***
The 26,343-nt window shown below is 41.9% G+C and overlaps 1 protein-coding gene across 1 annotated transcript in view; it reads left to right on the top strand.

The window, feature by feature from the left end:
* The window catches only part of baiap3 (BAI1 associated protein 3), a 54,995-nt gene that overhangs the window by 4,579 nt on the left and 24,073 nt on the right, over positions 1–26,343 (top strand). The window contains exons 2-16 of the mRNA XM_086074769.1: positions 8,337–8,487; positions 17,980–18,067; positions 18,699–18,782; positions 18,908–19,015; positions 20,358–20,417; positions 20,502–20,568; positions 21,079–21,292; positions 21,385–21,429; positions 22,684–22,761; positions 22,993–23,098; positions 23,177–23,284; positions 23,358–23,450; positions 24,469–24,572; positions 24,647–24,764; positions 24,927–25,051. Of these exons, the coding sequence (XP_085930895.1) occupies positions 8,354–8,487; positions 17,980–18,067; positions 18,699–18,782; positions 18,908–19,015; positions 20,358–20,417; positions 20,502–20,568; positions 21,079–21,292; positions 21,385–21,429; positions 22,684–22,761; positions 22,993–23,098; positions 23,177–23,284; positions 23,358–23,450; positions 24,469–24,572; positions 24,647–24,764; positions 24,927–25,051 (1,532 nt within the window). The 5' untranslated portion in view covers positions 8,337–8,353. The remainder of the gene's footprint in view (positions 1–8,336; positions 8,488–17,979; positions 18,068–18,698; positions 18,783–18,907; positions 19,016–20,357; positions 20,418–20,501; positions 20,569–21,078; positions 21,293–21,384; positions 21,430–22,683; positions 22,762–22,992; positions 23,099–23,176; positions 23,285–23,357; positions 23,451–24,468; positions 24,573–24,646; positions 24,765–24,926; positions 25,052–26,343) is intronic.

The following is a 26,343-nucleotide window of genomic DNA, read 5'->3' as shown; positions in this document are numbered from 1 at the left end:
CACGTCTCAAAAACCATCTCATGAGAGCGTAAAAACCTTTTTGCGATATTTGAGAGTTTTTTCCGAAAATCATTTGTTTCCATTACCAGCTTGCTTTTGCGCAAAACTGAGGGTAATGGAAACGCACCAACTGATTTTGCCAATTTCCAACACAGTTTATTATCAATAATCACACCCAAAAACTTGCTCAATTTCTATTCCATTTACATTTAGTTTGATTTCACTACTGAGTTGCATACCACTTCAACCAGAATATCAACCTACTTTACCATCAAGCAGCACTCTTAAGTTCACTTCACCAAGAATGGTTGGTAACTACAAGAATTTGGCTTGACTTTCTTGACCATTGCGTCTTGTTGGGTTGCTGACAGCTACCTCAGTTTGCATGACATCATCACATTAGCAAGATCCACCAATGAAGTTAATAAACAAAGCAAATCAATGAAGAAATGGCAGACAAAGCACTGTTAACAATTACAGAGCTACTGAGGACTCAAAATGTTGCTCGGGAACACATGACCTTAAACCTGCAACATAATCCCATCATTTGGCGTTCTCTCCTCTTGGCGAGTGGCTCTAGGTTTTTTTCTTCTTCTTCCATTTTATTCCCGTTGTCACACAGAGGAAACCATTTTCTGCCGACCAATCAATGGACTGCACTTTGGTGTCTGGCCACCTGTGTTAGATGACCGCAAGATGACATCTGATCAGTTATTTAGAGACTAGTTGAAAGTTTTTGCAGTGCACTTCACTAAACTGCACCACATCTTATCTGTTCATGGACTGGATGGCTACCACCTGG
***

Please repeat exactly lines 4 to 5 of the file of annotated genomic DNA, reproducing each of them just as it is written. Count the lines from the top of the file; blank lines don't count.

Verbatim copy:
The following is a 26,343-nucleotide window of genomic DNA, read 5'->3' as shown; positions in this document are numbered from 1 at the left end:
CACGTCTCAAAAACCATCTCATGAGAGCGTAAAAACCTTTTTGCGATATTTGAGAGTTTTTTCCGAAAATCATTTGTTTCCATTACCAGCTTGCTTTTGCGCAAAACTGAGGGTAATGGAAACGCACCAACTGATTTTGCCAATTTCCAACACAGTTTATTATCAATAATCACACCCAAAAACTTGCTCAATTTCTATTCCATTTACATTTAGTTTGATTTCACTACTGAGTTGCATACCACTTCAACCAGAATATCAACCTACTTTACCATCAAGCAGCACTCTTAAGTTCACTTCACCAAGAATGGTTGGTAACTACAAGAATTTGGCTTGACTTTCTTGACCATTGCGTCTTGTTGGGTTGCTGACAGCTACCTCAGTTTGCATGACATCATCACATTAGCAAGATCCACCAATGAAGTTAATAAACAAAGCAAATCAATGAAGAAATGGCAGACAAAGCACTGTTAACAATTACAGAGCTACTGAGGACTCAAAATGTTGCTCGGGAACACATGACCTTAAACCTGCAACATAATCCCATCATTTGGCGTTCTCTCCTCTTGGCGAGTGGCTCTAGGTTTTTTTCTTCTTCTTCCATTTTATTCCCGTTGTCACACAGAGGAAACCATTTTCTGCCGACCAATCAATGGACTGCACTTTGGTGTCTGGCCACCTGTGTTAGATGACCGCAAGATGACATCTGATCAGTTATTTAGAGACTAGTTGAAAGTTTTTGCAGTGCACTTCACTAAACTGCACCACATCTTATCTGTTCATGGACTGGATGGCTACCACCTGG